Is Mugabe now persona non grata in SADC?
By Clifford Chitupa Mashiri
Robert Gabriel Mugabe of Zimbabwe had the tables turned against him just across the border when huge crowds of Zambians chanted “Mugabe must go!” at the Radisson Blu Hotel in Lusaka.
This was a complete opposite to the rented crowd that was bussed by Zanu-PF to meet him at Harare Airport a day earlier.
This was something Mugabe may never have dreamt of as a possibility in his lifetime – to be declared a persona-non-grata in Africa by Africans and neighbours for that matter!
This was not in Western countries which he accuses of imposing “illegal sanctions” on him.
On seeing the video that went viral on You Tube (Watch Video Here) showing hundreds of Zambians waving hands in the air and chanting their protests against Zimbabwe’s tyrant, Grace Mugabe must have cried more than she did when Mugabe left her in Singapore to recover from her appendicitis.
Mugabe disclosed that he left his wife crying in Singapore when he addressed his Zanu-PF supporters saying:
“Ndakavasiya vachichema kuti ndaakuenda, tikati basa rinosungirwa kuitwa, saka tinenge tichinzwa kuti muri kufambasei mberi nekuzorora, nekupora.” (When I left she was crying, but I pleaded with her that I needed to be at work, and we will be checking on her progress.)
While some wonder why Zambians vented their anger at their authoritarian neighbour, as they say in science ‘for every cause there is an effect’ – in this case, it is safe to infer that Mugabe’s premature visit to baby-sit Zambian elections – for the inauguration of a president who was yet to be elected as ballots were still being counted, might have sparked the people’s anger and suspicion.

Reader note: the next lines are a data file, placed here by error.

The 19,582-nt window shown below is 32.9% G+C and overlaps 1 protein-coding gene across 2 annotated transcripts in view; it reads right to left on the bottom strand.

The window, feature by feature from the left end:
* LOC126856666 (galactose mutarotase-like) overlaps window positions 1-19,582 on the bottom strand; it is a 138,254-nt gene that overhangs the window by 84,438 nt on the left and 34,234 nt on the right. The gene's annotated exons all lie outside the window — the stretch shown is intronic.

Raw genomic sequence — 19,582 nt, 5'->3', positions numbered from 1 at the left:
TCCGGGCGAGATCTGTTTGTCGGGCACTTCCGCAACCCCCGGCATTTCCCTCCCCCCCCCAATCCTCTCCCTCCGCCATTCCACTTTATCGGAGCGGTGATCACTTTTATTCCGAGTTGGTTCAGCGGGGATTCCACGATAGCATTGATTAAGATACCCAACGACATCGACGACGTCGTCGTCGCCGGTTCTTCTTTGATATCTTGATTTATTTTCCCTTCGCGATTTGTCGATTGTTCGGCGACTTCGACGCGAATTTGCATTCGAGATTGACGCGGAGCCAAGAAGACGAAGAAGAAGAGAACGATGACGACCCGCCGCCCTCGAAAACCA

If these are the signs of the things to come, nonagenarian Robert Mugabe, who is chairman of SADC and incoming African Union (AU) chair, may have to brave for more possible demos against his tyrannical rule and interference in other countries’ affairs in his next visit to Addis Ababa, Pretoria, Maputo, Lilongwe, Windhoek, Luanda and Kinshasa among others!!
Oh, by the way and in Singapore as well! He might find his hotel picketed by placard waving non-Zimbabweans telling him “Mugabe must go!!” That will be the end of the Gushungo dynasty!
But, on a serious note, Zambians could turn out to be Zimbabweans allies in fighting against Mugabe’s tyranny given that now they have a reason to be angry against the aged autocrat.
Reports say, Hichilema who narrowly lost the presidential by-election, claimed that Lungu stole the polls (The Standard, ‘Mugabe must go’ demos rock Zambian capital,’ 25/01/15).
Many Zimbabweans empathise with Hichilema’s frustration at the lack of a level playing field whereby for instance government helicopters allegedly refused to carry his observers to the countryside despite an earlier agreement.
Zambians may want to know that Zimbabweans have had enough of Robert Mugabe’s authoritarian rule especially as he has the temerity to call for by elections in March while sitting on the electronic voters roll since 31 July 2013.
If the nationals of SADC member countries all declare Robert Mugabe a persona-non-grata as Zambians courageously did yesterday, then we would be counting down to the end of the Robert and Grace Mugabe dynasty before it even starts.
In diplomacy, persona-non-grata means an “unwelcome person” who is subject to deportation. Maybe that is what Zambians wanted to do to Robert Mugabe.